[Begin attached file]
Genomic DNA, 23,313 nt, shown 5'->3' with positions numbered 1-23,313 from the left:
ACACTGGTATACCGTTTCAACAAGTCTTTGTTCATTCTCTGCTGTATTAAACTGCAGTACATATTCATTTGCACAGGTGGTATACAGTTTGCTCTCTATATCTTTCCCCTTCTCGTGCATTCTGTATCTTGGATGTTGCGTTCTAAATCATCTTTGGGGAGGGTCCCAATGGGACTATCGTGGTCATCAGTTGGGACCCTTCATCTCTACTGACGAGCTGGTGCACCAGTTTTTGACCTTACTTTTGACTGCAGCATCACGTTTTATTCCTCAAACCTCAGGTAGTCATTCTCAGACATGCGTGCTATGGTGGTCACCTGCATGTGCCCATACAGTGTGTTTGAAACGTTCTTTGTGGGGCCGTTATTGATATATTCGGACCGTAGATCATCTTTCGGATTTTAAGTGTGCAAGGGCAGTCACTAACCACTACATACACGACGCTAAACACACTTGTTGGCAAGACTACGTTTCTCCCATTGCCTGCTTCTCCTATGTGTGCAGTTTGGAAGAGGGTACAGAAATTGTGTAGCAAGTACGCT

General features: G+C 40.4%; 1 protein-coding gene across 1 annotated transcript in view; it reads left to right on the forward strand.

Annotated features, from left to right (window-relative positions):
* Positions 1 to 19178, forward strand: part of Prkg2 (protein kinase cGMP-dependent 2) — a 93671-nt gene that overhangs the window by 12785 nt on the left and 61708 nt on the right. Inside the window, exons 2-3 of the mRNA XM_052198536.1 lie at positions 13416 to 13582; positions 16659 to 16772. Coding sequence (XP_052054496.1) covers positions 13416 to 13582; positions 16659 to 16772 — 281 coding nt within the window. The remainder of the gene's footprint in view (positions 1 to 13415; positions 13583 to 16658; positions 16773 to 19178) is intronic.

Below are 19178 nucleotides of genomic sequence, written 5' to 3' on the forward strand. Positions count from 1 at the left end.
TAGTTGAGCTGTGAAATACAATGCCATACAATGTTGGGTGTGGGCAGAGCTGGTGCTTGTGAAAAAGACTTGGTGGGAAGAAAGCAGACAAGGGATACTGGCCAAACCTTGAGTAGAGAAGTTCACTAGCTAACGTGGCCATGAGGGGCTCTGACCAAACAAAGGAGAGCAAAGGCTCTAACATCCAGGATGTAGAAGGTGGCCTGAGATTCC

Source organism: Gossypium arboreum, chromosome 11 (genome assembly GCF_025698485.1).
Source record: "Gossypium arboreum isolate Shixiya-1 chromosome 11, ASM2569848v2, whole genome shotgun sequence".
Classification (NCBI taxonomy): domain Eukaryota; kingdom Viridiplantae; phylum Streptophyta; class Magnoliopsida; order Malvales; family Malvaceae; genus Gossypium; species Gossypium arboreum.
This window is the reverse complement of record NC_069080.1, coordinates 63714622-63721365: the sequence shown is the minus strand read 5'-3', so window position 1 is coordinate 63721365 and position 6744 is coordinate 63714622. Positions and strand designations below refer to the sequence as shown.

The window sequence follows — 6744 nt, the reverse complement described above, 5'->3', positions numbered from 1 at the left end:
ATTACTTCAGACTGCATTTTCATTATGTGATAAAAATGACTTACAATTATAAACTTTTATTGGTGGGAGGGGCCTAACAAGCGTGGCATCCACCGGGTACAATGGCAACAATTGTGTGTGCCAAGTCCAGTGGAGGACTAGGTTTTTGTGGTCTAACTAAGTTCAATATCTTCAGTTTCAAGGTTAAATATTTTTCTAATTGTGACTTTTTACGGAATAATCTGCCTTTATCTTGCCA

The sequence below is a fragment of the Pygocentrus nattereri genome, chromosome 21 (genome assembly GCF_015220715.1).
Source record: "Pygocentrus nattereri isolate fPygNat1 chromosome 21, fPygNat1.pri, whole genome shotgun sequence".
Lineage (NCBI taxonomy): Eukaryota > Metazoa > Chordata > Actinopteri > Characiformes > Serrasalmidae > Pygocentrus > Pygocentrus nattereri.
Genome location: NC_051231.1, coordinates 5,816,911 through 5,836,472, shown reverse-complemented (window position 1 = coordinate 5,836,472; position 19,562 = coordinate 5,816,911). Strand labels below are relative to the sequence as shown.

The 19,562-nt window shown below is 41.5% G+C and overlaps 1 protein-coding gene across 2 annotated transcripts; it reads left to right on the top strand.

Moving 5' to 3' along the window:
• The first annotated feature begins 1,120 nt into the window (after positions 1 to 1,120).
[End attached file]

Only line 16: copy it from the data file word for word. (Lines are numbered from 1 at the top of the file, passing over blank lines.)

Lineage (NCBI taxonomy): Eukaryota > Metazoa > Chordata > Actinopteri > Characiformes > Serrasalmidae > Pygocentrus > Pygocentrus nattereri.